“There is no sincerer love than the love of food” said George Bernard Shaw. And true to his words, man lives to eat. All his activities are centred round gathering, cooking and eating. But food today has assumed different connotations. It is not just something that is needed to live but it is something that people live for. As everything else, food has been garbed by the threads of sophistication and finesse.

The culturally and geographically diverse country of India is also exemplified by its equally diverse cuisine. The states and the people are defined by their food habits. For instance, the Punjabi people are known for their robust appetites. Their meals are simple, sizeable and hearty. The most famous being the tandoori items. Similarly, Kashmir is famous for its apples, nuts, and strawberries, so their meal consists a lot of exotic desserts. The Kashmiri chillies and saffron that are not too spicy, impart a rich red colour to the food.

Down south, Keralites use a lot of coconut oil in their food due to abundance of coconuts, which is also the secret behind their glowing skin. People in the coastal states of Orissa and West Bengal eat a lot of fish and fish items generally made in mustard oil.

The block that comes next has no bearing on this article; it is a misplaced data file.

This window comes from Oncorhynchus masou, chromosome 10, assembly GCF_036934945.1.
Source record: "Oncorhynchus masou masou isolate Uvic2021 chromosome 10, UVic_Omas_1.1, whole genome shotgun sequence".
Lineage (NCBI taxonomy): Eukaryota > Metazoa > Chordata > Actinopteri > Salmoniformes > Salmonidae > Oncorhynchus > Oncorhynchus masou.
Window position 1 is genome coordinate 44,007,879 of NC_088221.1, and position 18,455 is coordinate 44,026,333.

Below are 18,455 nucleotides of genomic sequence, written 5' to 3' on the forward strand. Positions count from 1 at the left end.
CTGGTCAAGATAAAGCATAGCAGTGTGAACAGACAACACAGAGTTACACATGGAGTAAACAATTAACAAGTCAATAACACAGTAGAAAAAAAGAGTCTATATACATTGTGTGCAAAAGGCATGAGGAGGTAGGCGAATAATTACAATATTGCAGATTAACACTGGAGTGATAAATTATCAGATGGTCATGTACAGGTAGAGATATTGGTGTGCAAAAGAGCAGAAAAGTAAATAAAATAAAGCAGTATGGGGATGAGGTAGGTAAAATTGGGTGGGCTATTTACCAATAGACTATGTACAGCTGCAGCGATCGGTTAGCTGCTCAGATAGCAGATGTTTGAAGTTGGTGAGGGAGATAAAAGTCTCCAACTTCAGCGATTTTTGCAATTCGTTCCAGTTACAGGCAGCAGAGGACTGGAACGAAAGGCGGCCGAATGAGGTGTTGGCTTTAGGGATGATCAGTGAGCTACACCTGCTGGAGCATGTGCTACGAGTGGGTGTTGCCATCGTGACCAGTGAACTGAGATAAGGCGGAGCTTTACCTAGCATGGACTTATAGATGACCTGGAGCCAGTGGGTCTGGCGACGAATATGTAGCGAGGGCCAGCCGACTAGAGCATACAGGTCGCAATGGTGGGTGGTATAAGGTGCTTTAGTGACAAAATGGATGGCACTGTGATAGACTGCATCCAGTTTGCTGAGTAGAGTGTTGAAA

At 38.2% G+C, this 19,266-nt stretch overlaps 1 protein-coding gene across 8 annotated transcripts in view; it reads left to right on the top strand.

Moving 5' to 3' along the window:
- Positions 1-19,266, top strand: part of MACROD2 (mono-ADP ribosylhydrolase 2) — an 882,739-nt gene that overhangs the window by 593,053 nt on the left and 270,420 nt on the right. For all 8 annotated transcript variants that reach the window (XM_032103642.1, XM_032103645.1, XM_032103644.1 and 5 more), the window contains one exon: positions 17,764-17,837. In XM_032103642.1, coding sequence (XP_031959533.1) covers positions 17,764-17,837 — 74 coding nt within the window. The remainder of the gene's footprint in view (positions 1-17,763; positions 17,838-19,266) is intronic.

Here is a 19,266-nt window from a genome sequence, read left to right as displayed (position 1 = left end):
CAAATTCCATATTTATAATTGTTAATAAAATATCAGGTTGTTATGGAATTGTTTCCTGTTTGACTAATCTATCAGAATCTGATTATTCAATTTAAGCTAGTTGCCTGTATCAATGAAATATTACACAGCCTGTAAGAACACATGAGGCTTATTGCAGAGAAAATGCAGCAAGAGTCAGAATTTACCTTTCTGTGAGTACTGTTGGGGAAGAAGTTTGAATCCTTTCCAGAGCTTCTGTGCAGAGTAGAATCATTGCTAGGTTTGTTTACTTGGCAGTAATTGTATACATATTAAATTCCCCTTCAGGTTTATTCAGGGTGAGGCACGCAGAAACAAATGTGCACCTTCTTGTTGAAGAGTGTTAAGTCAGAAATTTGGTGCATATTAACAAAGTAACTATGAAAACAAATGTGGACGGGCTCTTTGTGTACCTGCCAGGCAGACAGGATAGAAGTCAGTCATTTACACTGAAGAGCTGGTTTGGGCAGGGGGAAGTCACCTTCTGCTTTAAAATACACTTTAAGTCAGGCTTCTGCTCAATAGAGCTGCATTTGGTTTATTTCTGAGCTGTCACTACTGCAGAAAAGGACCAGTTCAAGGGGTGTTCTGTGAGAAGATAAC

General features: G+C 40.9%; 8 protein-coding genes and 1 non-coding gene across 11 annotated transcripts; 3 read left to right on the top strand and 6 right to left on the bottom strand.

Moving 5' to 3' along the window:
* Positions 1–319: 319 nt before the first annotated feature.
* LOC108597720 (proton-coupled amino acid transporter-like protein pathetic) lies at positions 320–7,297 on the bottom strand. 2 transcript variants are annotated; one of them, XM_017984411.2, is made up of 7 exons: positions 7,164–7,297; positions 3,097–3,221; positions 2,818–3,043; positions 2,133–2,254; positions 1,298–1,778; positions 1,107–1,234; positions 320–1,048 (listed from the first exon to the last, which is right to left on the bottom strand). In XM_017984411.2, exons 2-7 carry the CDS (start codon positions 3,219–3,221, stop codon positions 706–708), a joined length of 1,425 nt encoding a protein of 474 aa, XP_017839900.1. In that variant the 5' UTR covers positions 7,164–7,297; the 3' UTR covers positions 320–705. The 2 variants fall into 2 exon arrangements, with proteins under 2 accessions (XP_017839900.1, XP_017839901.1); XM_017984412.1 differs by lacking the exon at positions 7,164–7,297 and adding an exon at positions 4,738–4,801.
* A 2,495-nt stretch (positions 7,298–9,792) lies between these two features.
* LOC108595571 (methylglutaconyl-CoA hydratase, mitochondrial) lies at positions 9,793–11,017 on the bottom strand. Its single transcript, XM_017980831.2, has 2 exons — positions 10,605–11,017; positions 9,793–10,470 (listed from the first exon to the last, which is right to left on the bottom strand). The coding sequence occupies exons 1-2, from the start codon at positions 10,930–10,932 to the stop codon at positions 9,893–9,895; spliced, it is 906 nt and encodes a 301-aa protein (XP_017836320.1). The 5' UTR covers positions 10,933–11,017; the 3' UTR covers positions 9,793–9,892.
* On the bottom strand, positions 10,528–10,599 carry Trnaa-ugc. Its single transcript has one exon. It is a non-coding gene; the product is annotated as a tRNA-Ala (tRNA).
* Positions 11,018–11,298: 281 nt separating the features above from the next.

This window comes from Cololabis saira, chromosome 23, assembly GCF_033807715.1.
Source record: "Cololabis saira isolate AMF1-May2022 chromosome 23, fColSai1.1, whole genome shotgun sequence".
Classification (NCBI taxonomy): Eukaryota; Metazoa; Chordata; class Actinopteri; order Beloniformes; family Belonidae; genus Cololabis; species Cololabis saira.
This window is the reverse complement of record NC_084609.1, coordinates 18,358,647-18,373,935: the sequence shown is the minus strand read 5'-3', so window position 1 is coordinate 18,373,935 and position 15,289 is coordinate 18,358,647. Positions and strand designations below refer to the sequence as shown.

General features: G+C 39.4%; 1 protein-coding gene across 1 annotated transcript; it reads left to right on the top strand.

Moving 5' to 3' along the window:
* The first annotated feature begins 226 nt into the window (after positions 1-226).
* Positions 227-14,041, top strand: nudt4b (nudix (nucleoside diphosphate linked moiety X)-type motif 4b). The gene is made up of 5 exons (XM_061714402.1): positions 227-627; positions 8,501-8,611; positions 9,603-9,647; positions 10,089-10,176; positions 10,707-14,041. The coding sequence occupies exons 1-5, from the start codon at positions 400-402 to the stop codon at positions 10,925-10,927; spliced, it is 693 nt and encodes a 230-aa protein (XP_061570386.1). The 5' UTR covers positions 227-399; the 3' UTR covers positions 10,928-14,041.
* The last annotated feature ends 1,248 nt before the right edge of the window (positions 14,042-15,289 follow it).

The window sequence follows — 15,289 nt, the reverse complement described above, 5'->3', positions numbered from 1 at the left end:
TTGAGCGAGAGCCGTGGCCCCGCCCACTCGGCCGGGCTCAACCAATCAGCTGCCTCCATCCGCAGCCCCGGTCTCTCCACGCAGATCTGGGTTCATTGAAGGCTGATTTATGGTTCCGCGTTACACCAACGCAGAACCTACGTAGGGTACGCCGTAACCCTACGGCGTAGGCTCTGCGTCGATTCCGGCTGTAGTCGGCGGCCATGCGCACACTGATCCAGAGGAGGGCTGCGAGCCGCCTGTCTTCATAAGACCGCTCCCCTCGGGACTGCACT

Due to lack of fresh vegetables in the arid states of Rajasthan and Gujarat, people use a wide variety of dals (lentils) and pickles.

Andhra Pradesh is famous for its Guntur chillies and that is why Andhra food can be really spicy and hot. Similarly Chettinad cuisine from Tamil Nadu is famous for spicy non-vegetarian food.

The usage of spices characterises the Indian cuisine. No wonder, Aishwarya Rai was portrayed as an ‘Indian' in the movie ‘The Mistress of Spices'. Spices tickle our taste buds and one hardly thinks about cholesterol levels, while savouring the mouth watering dishes.

During festivals our platter is practically laden with all kinds of eatables be it for Christmas, New Year or Pongal! And so there is a need to eat healthy and eat smart.

One must be conscious of what to eat and how much to eat. There is a need to understand the limitations of the stomach and be sensitive to the needs of the body that requires a great deal of awareness of the self. Avoid eating too oily stuffs, prefer fruit juices over aerated drinks and instead of sitting down after a heavy meal; go for a walk. Store in a lot of fruits and vegetables and lean meat once the festive season subsides.

Have control over the waistline. As Mark Twain once said- “The only way to keep your health is to eat what you don't want, drink what you don't like and do what you'd rather not”. So all those gourmets, you can still satisfy your taste buds and not blow like a balloon by choosing the right diet this festive season and continue to live to eat and not eat to live! Bon appetite!

Ratnika Sharma and Karishma Lodaya

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